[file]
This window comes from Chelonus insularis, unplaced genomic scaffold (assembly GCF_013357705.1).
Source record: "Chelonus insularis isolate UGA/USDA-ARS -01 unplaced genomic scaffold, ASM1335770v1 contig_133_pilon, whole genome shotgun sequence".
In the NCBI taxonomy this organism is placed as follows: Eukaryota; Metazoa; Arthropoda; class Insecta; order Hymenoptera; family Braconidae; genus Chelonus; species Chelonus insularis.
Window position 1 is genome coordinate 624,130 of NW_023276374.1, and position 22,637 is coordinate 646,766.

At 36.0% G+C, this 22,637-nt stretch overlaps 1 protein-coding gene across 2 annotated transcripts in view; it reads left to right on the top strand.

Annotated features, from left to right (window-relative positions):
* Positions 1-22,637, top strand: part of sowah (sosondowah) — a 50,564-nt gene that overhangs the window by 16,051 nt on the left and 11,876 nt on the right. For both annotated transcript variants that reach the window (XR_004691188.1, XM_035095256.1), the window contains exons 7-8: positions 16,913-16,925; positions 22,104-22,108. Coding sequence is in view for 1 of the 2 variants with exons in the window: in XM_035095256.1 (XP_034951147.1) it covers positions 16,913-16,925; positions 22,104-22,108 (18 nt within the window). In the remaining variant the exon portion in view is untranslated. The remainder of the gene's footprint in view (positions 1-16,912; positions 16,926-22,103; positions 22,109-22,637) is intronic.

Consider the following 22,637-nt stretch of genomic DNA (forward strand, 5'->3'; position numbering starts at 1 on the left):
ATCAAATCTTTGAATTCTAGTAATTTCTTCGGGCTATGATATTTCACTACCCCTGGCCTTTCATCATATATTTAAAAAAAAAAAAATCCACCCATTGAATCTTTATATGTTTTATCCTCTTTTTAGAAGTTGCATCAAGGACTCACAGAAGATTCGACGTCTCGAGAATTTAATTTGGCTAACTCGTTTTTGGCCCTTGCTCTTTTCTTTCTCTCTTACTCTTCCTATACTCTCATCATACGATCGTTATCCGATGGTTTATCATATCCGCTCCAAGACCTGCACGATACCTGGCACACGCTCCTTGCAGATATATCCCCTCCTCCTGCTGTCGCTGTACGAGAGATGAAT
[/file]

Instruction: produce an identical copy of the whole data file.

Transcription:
This window comes from Chelonus insularis, unplaced genomic scaffold (assembly GCF_013357705.1).
Source record: "Chelonus insularis isolate UGA/USDA-ARS -01 unplaced genomic scaffold, ASM1335770v1 contig_133_pilon, whole genome shotgun sequence".
In the NCBI taxonomy this organism is placed as follows: Eukaryota; Metazoa; Arthropoda; class Insecta; order Hymenoptera; family Braconidae; genus Chelonus; species Chelonus insularis.
Window position 1 is genome coordinate 624,130 of NW_023276374.1, and position 22,637 is coordinate 646,766.

At 36.0% G+C, this 22,637-nt stretch overlaps 1 protein-coding gene across 2 annotated transcripts in view; it reads left to right on the top strand.

Annotated features, from left to right (window-relative positions):
* Positions 1-22,637, top strand: part of sowah (sosondowah) — a 50,564-nt gene that overhangs the window by 16,051 nt on the left and 11,876 nt on the right. For both annotated transcript variants that reach the window (XR_004691188.1, XM_035095256.1), the window contains exons 7-8: positions 16,913-16,925; positions 22,104-22,108. Coding sequence is in view for 1 of the 2 variants with exons in the window: in XM_035095256.1 (XP_034951147.1) it covers positions 16,913-16,925; positions 22,104-22,108 (18 nt within the window). In the remaining variant the exon portion in view is untranslated. The remainder of the gene's footprint in view (positions 1-16,912; positions 16,926-22,103; positions 22,109-22,637) is intronic.

Consider the following 22,637-nt stretch of genomic DNA (forward strand, 5'->3'; position numbering starts at 1 on the left):
ATCAAATCTTTGAATTCTAGTAATTTCTTCGGGCTATGATATTTCACTACCCCTGGCCTTTCATCATATATTTAAAAAAAAAAAAATCCACCCATTGAATCTTTATATGTTTTATCCTCTTTTTAGAAGTTGCATCAAGGACTCACAGAAGATTCGACGTCTCGAGAATTTAATTTGGCTAACTCGTTTTTGGCCCTTGCTCTTTTCTTTCTCTCTTACTCTTCCTATACTCTCATCATACGATCGTTATCCGATGGTTTATCATATCCGCTCCAAGACCTGCACGATACCTGGCACACGCTCCTTGCAGATATATCCCCTCCTCCTGCTGTCGCTGTACGAGAGATGAAT